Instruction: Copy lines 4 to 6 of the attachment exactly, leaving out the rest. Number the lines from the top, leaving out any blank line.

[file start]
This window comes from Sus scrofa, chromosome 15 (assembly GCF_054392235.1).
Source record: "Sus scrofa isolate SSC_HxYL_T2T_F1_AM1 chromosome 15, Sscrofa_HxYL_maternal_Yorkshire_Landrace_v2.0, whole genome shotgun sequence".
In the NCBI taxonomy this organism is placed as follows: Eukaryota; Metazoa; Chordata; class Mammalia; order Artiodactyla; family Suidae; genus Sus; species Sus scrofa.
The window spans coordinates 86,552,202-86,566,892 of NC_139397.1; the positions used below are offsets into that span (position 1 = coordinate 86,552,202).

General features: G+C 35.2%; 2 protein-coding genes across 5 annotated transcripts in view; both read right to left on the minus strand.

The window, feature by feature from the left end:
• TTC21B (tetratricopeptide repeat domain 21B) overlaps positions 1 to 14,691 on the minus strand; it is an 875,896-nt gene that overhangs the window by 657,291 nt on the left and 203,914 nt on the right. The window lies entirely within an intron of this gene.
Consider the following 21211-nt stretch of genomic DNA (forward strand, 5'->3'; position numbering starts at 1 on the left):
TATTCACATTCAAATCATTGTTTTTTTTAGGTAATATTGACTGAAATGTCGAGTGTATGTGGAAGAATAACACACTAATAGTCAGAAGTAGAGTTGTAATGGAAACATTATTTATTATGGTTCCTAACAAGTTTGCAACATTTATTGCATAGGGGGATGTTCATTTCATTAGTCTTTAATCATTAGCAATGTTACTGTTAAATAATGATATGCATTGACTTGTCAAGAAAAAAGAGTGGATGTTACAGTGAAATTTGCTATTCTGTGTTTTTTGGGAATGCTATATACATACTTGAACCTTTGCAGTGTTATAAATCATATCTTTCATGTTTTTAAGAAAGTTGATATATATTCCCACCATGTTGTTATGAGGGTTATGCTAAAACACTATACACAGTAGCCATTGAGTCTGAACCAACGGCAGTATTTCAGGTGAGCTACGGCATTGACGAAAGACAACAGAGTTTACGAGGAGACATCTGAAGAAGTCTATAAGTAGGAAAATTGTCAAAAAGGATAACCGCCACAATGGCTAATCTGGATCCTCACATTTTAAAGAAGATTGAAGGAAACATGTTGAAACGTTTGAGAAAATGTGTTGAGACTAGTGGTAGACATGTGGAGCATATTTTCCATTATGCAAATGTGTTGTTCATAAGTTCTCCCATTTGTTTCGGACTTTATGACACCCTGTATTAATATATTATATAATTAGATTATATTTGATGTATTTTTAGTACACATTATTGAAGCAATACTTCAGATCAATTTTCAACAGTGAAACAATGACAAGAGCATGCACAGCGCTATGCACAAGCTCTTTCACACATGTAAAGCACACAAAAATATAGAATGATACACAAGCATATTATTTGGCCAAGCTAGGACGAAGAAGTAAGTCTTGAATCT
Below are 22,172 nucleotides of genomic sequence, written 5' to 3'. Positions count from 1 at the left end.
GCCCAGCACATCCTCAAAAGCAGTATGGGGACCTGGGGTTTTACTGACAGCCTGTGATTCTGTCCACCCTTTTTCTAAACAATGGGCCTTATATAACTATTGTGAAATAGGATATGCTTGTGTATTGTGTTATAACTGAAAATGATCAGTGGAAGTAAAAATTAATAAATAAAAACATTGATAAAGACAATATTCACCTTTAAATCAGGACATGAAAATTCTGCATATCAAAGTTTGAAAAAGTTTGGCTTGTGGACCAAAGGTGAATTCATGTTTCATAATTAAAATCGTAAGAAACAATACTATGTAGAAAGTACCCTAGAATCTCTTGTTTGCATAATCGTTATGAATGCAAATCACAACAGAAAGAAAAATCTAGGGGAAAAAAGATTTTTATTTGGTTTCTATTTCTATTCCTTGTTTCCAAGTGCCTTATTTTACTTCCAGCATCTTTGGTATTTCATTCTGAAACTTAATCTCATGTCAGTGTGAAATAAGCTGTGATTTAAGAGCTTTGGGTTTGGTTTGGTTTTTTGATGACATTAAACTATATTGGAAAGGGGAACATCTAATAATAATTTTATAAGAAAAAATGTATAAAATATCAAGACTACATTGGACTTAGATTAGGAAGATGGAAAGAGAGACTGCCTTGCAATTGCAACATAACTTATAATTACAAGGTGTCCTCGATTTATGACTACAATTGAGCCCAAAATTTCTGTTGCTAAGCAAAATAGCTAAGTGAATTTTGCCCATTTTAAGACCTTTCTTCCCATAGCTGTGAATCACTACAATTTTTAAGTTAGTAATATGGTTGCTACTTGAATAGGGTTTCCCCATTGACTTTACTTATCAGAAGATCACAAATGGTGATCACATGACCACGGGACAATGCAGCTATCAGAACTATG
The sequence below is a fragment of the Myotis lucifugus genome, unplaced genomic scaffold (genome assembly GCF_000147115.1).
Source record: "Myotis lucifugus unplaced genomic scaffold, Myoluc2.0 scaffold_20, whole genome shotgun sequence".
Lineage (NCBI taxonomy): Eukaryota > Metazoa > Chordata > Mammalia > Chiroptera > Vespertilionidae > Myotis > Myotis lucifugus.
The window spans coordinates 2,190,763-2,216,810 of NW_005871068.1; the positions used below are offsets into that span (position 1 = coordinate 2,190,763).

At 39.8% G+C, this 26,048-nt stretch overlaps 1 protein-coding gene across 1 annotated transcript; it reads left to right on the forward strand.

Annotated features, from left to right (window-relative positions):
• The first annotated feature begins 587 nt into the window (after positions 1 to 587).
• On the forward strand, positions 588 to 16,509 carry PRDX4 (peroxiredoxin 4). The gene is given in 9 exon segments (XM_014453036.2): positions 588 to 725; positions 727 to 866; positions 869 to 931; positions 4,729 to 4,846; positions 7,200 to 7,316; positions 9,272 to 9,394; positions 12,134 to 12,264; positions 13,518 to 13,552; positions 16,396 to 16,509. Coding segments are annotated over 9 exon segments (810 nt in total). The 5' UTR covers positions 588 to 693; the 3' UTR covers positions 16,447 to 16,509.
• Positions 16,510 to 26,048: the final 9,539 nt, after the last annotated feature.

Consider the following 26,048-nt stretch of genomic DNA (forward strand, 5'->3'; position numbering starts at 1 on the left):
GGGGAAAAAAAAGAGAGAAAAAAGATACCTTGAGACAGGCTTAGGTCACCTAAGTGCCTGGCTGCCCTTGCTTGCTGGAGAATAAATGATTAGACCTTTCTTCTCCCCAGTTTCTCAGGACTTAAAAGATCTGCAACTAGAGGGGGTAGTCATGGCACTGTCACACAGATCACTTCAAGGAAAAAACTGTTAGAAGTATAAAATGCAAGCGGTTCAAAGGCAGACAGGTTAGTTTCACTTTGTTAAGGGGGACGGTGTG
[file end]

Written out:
The window spans coordinates 86,552,202-86,566,892 of NC_139397.1; the positions used below are offsets into that span (position 1 = coordinate 86,552,202).

General features: G+C 35.2%; 2 protein-coding genes across 5 annotated transcripts in view; both read right to left on the minus strand.

The window, feature by feature from the left end: